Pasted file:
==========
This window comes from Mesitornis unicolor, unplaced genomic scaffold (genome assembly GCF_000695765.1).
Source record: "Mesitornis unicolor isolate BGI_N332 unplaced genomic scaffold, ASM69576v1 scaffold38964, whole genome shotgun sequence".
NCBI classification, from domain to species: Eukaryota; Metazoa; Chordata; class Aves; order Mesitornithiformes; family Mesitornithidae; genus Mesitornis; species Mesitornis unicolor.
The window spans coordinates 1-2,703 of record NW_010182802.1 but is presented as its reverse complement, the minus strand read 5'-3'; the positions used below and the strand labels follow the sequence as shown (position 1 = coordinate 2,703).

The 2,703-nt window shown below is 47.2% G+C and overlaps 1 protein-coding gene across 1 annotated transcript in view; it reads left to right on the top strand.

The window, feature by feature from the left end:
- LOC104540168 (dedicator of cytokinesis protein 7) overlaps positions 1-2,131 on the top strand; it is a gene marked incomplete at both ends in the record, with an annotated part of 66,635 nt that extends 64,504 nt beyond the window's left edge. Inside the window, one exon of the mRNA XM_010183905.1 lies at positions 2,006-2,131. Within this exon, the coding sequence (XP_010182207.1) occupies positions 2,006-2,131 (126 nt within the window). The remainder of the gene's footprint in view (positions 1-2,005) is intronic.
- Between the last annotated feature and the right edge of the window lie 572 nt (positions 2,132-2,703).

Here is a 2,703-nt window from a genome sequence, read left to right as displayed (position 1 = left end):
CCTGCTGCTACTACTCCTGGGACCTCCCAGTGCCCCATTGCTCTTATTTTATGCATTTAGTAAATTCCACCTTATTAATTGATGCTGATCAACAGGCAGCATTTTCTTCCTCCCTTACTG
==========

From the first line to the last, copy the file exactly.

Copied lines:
This window comes from Mesitornis unicolor, unplaced genomic scaffold (genome assembly GCF_000695765.1).
Source record: "Mesitornis unicolor isolate BGI_N332 unplaced genomic scaffold, ASM69576v1 scaffold38964, whole genome shotgun sequence".
NCBI classification, from domain to species: Eukaryota; Metazoa; Chordata; class Aves; order Mesitornithiformes; family Mesitornithidae; genus Mesitornis; species Mesitornis unicolor.
The window spans coordinates 1-2,703 of record NW_010182802.1 but is presented as its reverse complement, the minus strand read 5'-3'; the positions used below and the strand labels follow the sequence as shown (position 1 = coordinate 2,703).

The 2,703-nt window shown below is 47.2% G+C and overlaps 1 protein-coding gene across 1 annotated transcript in view; it reads left to right on the top strand.

The window, feature by feature from the left end:
- LOC104540168 (dedicator of cytokinesis protein 7) overlaps positions 1-2,131 on the top strand; it is a gene marked incomplete at both ends in the record, with an annotated part of 66,635 nt that extends 64,504 nt beyond the window's left edge. Inside the window, one exon of the mRNA XM_010183905.1 lies at positions 2,006-2,131. Within this exon, the coding sequence (XP_010182207.1) occupies positions 2,006-2,131 (126 nt within the window). The remainder of the gene's footprint in view (positions 1-2,005) is intronic.
- Between the last annotated feature and the right edge of the window lie 572 nt (positions 2,132-2,703).

Here is a 2,703-nt window from a genome sequence, read left to right as displayed (position 1 = left end):
CCTGCTGCTACTACTCCTGGGACCTCCCAGTGCCCCATTGCTCTTATTTTATGCATTTAGTAAATTCCACCTTATTAATTGATGCTGATCAACAGGCAGCATTTTCTTCCTCCCTTACTG